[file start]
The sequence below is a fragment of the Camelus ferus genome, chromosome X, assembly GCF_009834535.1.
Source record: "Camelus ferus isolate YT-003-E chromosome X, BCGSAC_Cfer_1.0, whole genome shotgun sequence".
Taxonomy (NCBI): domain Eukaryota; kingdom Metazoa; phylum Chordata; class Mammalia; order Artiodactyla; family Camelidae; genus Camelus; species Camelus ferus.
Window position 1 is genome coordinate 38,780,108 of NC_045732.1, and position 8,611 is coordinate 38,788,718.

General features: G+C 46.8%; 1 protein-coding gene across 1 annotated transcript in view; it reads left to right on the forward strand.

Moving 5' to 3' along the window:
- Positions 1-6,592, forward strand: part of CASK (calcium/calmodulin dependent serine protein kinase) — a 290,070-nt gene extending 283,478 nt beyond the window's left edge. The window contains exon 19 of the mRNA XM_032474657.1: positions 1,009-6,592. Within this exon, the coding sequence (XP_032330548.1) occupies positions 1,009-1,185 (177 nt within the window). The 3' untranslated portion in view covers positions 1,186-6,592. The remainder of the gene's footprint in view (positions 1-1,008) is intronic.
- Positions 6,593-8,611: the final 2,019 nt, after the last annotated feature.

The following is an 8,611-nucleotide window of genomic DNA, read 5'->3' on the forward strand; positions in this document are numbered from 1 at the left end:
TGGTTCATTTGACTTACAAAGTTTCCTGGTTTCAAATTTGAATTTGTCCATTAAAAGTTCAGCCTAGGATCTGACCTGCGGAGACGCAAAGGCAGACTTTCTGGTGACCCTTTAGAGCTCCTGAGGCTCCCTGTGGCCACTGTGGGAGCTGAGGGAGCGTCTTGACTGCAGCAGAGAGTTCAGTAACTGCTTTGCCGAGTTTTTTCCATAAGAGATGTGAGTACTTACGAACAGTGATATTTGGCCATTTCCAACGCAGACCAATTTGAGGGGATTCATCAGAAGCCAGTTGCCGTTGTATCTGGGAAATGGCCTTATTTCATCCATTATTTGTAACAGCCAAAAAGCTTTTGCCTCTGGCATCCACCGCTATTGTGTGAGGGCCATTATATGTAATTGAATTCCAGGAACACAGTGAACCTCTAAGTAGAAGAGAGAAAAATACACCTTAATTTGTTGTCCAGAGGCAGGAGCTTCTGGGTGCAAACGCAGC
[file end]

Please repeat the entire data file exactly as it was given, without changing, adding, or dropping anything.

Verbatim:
The sequence below is a fragment of the Camelus ferus genome, chromosome X, assembly GCF_009834535.1.
Source record: "Camelus ferus isolate YT-003-E chromosome X, BCGSAC_Cfer_1.0, whole genome shotgun sequence".
Taxonomy (NCBI): domain Eukaryota; kingdom Metazoa; phylum Chordata; class Mammalia; order Artiodactyla; family Camelidae; genus Camelus; species Camelus ferus.
Window position 1 is genome coordinate 38,780,108 of NC_045732.1, and position 8,611 is coordinate 38,788,718.

General features: G+C 46.8%; 1 protein-coding gene across 1 annotated transcript in view; it reads left to right on the forward strand.

Moving 5' to 3' along the window:
- Positions 1-6,592, forward strand: part of CASK (calcium/calmodulin dependent serine protein kinase) — a 290,070-nt gene extending 283,478 nt beyond the window's left edge. The window contains exon 19 of the mRNA XM_032474657.1: positions 1,009-6,592. Within this exon, the coding sequence (XP_032330548.1) occupies positions 1,009-1,185 (177 nt within the window). The 3' untranslated portion in view covers positions 1,186-6,592. The remainder of the gene's footprint in view (positions 1-1,008) is intronic.
- Positions 6,593-8,611: the final 2,019 nt, after the last annotated feature.

The following is an 8,611-nucleotide window of genomic DNA, read 5'->3' on the forward strand; positions in this document are numbered from 1 at the left end:
TGGTTCATTTGACTTACAAAGTTTCCTGGTTTCAAATTTGAATTTGTCCATTAAAAGTTCAGCCTAGGATCTGACCTGCGGAGACGCAAAGGCAGACTTTCTGGTGACCCTTTAGAGCTCCTGAGGCTCCCTGTGGCCACTGTGGGAGCTGAGGGAGCGTCTTGACTGCAGCAGAGAGTTCAGTAACTGCTTTGCCGAGTTTTTTCCATAAGAGATGTGAGTACTTACGAACAGTGATATTTGGCCATTTCCAACGCAGACCAATTTGAGGGGATTCATCAGAAGCCAGTTGCCGTTGTATCTGGGAAATGGCCTTATTTCATCCATTATTTGTAACAGCCAAAAAGCTTTTGCCTCTGGCATCCACCGCTATTGTGTGAGGGCCATTATATGTAATTGAATTCCAGGAACACAGTGAACCTCTAAGTAGAAGAGAGAAAAATACACCTTAATTTGTTGTCCAGAGGCAGGAGCTTCTGGGTGCAAACGCAGC